New York, NY – On Sunday, January 14, the Museum of American Finance's facility sustained significant water damage from flooding that resulted from a burst heating pipe on the fourth floor of its building at 48 Wall Street in New York City. The museum’s archives were not in any way affected by the water, nor were any artifacts or documents on display damaged by the flooding.
As a precaution, the Museum’s exhibition and collections management team immediately removed all documents and most objects from the exhibition hall. Water remediation efforts have been underway since the flooding was discovered on Sunday afternoon. As a result of the continuing clean-up and restoration of its facility, the Museum will remain closed to the public until further notice.
“The damage resulting from the flood in our building will cause a major impact on our operations for the near future,” said David Cowen, the Museum’s president. “However, we were extremely fortunate in that we did not lose one document from our world-class collection, nor were any objects on loan to us affected in any way.”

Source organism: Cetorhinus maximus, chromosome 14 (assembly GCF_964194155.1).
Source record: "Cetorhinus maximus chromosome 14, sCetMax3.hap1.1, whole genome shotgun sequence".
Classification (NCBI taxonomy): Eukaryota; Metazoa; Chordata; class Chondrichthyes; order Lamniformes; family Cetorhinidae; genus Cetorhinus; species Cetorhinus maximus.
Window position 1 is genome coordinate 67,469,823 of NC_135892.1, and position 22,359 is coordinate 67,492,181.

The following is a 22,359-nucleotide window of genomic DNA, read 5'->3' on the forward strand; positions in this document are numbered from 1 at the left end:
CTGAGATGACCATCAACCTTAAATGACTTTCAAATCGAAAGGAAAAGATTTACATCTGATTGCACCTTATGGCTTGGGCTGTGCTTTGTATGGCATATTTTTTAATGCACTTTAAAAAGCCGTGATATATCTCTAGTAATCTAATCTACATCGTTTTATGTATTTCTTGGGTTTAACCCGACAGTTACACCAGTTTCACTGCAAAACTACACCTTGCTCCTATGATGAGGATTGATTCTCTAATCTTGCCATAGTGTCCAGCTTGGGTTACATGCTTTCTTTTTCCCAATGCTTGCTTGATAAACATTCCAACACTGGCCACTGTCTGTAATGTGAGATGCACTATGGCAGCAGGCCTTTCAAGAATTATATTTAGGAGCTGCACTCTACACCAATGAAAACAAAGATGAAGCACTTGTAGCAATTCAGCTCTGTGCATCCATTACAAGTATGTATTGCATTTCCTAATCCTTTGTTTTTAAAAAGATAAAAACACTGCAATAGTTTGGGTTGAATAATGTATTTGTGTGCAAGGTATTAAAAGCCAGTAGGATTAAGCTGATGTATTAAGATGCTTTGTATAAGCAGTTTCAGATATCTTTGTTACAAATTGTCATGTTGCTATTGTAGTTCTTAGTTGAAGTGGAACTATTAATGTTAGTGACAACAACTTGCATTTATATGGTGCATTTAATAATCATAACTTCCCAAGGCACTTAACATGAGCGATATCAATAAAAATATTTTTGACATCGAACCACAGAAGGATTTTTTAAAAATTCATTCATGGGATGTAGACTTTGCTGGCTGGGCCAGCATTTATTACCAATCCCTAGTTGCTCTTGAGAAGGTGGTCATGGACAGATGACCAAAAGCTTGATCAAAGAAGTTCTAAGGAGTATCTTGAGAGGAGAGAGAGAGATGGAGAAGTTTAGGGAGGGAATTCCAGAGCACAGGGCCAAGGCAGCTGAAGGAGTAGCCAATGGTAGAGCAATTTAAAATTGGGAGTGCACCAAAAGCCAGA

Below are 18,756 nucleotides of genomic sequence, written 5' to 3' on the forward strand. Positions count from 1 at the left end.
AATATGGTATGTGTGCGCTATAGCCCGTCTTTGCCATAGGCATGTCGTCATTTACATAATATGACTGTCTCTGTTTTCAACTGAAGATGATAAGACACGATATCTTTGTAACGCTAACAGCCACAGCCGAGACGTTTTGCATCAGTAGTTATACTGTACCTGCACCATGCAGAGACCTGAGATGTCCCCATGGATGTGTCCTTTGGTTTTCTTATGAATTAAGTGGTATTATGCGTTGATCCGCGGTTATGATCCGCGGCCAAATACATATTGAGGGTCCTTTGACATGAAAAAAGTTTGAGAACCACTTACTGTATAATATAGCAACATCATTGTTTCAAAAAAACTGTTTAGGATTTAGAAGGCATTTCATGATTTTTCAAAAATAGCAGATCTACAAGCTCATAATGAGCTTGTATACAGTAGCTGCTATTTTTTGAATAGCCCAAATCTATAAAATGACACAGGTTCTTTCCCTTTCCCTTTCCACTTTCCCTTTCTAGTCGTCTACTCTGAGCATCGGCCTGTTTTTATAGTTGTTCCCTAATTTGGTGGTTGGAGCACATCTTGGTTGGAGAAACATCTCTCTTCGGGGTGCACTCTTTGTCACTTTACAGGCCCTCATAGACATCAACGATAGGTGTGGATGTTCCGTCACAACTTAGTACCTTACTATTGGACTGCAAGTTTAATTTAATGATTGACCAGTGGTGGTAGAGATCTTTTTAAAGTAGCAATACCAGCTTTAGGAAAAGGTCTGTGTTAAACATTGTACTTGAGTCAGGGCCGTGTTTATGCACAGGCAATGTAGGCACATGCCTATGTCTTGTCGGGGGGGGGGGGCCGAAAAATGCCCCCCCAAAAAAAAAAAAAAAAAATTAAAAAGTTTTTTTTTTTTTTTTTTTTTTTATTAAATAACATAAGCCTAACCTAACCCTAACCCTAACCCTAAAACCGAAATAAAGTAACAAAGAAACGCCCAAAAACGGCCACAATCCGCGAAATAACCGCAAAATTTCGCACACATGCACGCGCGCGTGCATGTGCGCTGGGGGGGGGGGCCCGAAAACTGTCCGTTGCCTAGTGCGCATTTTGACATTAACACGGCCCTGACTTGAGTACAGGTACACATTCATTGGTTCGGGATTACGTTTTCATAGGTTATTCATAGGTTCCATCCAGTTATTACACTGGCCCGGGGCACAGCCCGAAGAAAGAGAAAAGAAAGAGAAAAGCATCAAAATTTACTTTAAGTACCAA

The burst pipe was located in an office directly above the three floors of space the Museum leases, on the Wall Street side of the building. All three of the Museum’s floors sustained major water damage, including the Grand Mezzanine exhibition hall, entry vestibule, auditorium, offices, library and numerous storage areas.
Please note that the Museum's events will proceed as scheduled. Check the Events page for updated locations. The Museum will continue to update the public on its estimated reopening via its website (www.moaf.org) and social media channels (@FinanceMuseum).
About the Museum of American Finance
The Museum of American Finance, an affiliate of the Smithsonian Institution, is the nation’s only independent museum dedicated to preserving, exhibiting and teaching about American finance and financial history. With its extensive collection of financial documents and objects, its seminars and educational programming, its publication and oral history program, the Museum portrays the breadth and richness of American financial history, achievement and practices. For more information, visit www.moaf.org or connect with the Museum on Facebook or Twitter.
Museum of American Finance